THE WHITE HOUSE
Office of the Press Secretary
LAW DAY, U.S.A., 1995
BY THE PRESIDENT OF THE UNITED STATES OF AMERICA
Our legal system is the foundation on which this Nation was built. It enables us to realize the promises of life, liberty, and the pursuit of happiness. Law protects our homes, our families, and our communities. It secures our borders and safeguards our environment. It is the basis for free markets and our continued prosperity. And it helps guide our relationships with other lands.
When President John F. Kennedy proclaimed Law Day, U.S.A. in 1962, he reminded us that law, like freedom, demands constant vigilance. We must nurture "through education and example an appreciation of the values of our system of justice and . . . an increased respect for law and for the rights of others as basic elements of our free society." As we celebrate Law Day this year, it is more important than ever that we rededicate ourselves to reaching these goals.
Today, America's system of jurisprudence is being challenged as never before. Great technological advances are leading us to redefine and expand the ways in which laws apply to us as individuals and as a Nation. From communications to computer software, international trade to environmental protection, our legal system remains an anchor of freedom, even as it evolves to meet the demands of our rapidly changing times.
If we are to further advance the causes of democracy and human dignity around the world, we must not falter in enforcing the rule of law here at home. Laws must be applied as vigorously on Main Street as on the information superhighway. The legal community must help to restore Americans' sense of security and faith in justice. Most important, our laws must continue to fulfill our Founders' ideals of fairness and equality. Working together, we must strive to ensure that tomorrow's generations inherit the truths that have long sustained us as a people and move our Nation forward.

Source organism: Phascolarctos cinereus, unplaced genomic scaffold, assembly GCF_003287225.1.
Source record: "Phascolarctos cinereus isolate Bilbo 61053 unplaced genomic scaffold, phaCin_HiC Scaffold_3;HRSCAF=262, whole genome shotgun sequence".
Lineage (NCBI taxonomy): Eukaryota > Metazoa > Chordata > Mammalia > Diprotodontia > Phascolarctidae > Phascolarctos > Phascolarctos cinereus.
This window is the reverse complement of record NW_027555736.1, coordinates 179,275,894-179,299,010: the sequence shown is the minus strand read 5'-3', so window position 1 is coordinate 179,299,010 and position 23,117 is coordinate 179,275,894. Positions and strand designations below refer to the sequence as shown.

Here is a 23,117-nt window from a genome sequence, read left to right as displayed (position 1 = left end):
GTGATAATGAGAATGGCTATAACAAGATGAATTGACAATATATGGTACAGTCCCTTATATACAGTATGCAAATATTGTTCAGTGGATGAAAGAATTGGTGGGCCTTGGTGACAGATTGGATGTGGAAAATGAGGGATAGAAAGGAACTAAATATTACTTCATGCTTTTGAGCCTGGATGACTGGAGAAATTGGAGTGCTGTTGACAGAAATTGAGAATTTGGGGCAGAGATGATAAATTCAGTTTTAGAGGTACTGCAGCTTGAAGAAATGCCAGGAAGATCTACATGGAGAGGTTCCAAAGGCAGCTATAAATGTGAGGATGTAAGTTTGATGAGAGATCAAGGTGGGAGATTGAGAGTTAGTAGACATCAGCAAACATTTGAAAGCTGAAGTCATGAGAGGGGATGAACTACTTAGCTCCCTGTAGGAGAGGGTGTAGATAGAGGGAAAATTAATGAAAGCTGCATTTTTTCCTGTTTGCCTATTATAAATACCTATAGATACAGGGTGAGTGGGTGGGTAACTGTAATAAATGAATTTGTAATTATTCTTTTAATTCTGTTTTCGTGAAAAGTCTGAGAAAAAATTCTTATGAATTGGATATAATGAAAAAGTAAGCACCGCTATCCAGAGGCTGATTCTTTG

NOW, THEREFORE, I, WILLIAM J. CLINTON, President of the United States of America, in accordance with Public Law 87-20 of April 7, 1961, do hereby proclaim May 1, 1995, as "Law Day, U.S.A." I urge the people of the United States to use this occasion to reflect on our heritage of freedom, to familiarize themselves with their rights and responsibilities, and to aid others seeking to affirm their rights under law.
I call upon the legal profession, civic associations, educators, librarians, public officials, and the media to promote the observance of this day through appropriate programs and activities. I also call upon public officials to display the flag of the United States on all government buildings throughout the day.
IN WITNESS WHEREOF, I have hereunto set my hand this twenty-seventh day of April, in the year of our Lord nineteen hundred and ninety-five, and of the Independence of the United States of America the two hundred and nineteenth.
WILLIAM J. CLINTON
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